Recent reports by YouGov and Mintel have found that in the UK people are buying an increasing amount of gluten-free foods. This is because many people now believe that gluten is bad for them. But what is gluten and should anyone avoid eating it?
Gluten is the general name for certain proteins in some cereal grains. These grains are wheat, rye, barley and triticale. While these grains are staples in the typical western diet, many people now avoid eating them. Manufacturers have caught on and are producing an increasing number of products to satisfy the demand for gluten-free.
Some would say that these diets are just another fad, but as a clinician, I hear many people say they feel better without gluten in their diet. But it is not so easy to give up gluten-containing foods.
The typical diet in the UK and other western countries relies heavily on staples such as wheat. Indeed many people eat wheat-containing products three times a day. Cereal for breakfast, a sandwich for lunch and pasta for dinner is a common theme.
For some people, eating these foods causes no problems at all. However, other people notice that they have some symptoms such as bloating after eating bread for example.
In fact, gluten can cause serious health issues for some people. For example, coeliac disease is a common autoimmune disease. The result of a reaction to gluten in which the body’s immune system attacks and destroys cells lining the intestine. Typical symptoms are bloating, abdominal pain, and chronic diarrhoea.
Some people with coeliac disease may have symptoms in other parts of their body. Such as fatigue, weight loss, rashes, infertility, bone pain and headaches. And it can take time to diagnose coeliac disease in these people. In fact, in the UK only 24% of people with coeliac disease have a diagnosis. Leaving many people at risk of long term consequences such as malnutrition or intestinal cancer.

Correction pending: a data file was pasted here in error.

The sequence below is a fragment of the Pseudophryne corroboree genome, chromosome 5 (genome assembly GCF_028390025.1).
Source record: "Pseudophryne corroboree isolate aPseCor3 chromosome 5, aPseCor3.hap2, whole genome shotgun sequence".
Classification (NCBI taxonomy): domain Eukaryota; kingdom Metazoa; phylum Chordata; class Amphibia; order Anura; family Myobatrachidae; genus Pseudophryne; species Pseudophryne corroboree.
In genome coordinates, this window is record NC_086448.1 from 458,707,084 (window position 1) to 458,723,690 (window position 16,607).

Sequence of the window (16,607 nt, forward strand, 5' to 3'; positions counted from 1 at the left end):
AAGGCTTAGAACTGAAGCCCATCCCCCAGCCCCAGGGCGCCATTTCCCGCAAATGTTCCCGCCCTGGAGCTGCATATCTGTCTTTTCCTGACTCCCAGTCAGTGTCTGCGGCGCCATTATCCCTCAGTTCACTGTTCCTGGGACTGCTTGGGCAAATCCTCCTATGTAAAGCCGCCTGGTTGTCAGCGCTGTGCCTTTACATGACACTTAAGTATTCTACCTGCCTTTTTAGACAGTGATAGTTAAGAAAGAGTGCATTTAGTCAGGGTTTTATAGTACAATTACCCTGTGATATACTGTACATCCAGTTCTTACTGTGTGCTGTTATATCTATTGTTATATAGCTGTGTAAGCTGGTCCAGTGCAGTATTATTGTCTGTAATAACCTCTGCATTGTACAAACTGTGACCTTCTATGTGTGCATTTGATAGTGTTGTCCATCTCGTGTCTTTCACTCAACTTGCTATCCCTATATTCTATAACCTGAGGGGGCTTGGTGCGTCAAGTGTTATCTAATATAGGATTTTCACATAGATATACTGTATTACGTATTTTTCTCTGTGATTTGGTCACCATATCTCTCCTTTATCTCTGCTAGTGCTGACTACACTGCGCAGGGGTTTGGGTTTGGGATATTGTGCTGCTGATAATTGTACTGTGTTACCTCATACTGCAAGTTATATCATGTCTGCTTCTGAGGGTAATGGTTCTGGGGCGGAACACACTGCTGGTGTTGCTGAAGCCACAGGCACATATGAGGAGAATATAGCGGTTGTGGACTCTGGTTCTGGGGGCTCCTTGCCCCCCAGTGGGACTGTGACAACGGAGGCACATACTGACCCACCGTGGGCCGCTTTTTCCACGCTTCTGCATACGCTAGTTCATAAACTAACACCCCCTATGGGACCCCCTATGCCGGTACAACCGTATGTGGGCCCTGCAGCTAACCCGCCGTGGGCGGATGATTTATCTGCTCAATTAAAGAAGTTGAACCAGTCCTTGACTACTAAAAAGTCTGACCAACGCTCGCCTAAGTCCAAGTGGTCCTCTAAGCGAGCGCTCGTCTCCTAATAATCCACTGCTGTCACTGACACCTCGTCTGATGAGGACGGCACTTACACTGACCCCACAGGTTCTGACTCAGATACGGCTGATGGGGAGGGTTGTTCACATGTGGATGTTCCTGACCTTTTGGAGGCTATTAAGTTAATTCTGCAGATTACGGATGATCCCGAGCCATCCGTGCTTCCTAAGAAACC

Non-coeliac gluten sensitivity
In the past, some people have known they reacted to certain grains but when tested were found not to have coeliac disease. For this reason, gluten sensitivity has been suspected by clinicians for years and now the evidence has been found. This condition is now called non-coeliac gluten sensitivity, or NCGS. Though NCGS is an immune reaction, people with this condition do not have the typical damage to the intestinal lining found in coeliac disease. But, people with NCGHS can have similar digestive symptoms such as bloating, pain and diarrhoea. Other more generalised symptoms are also common and include fatigue, anxiety, brain fog, rashes and numbness.
It appears that in NCGS the immune reaction is to other protein fragments than those in coeliac disease. But in addition, the immune reaction includes raised antibodies to microbial fragments in the bloodstream. This suggests that the problem involves a ‘leaky gut’. When the intestinal wall becomes too porous it allows protein fragments through that can trigger an immune reaction, leading to generalised symptoms.
For coeliac disease, a gluten-free diet is the only treatment. However, the research on NCGS found that a gluten-free diet was not always successful at eliminating symptoms. Suggesting that the leakiness continued even after the gluten consumption was stopped. In this case, as a clinician, in addition to suggesting a gluten-free diet, I would focus on healing and sealing the gut with diet and lifestyle changes and selected herbal medicines.
And now I’d like to hear from you. Have you tried a gluten-free diet? How easy was it for you to make this change? Did you notice a change in your symptoms?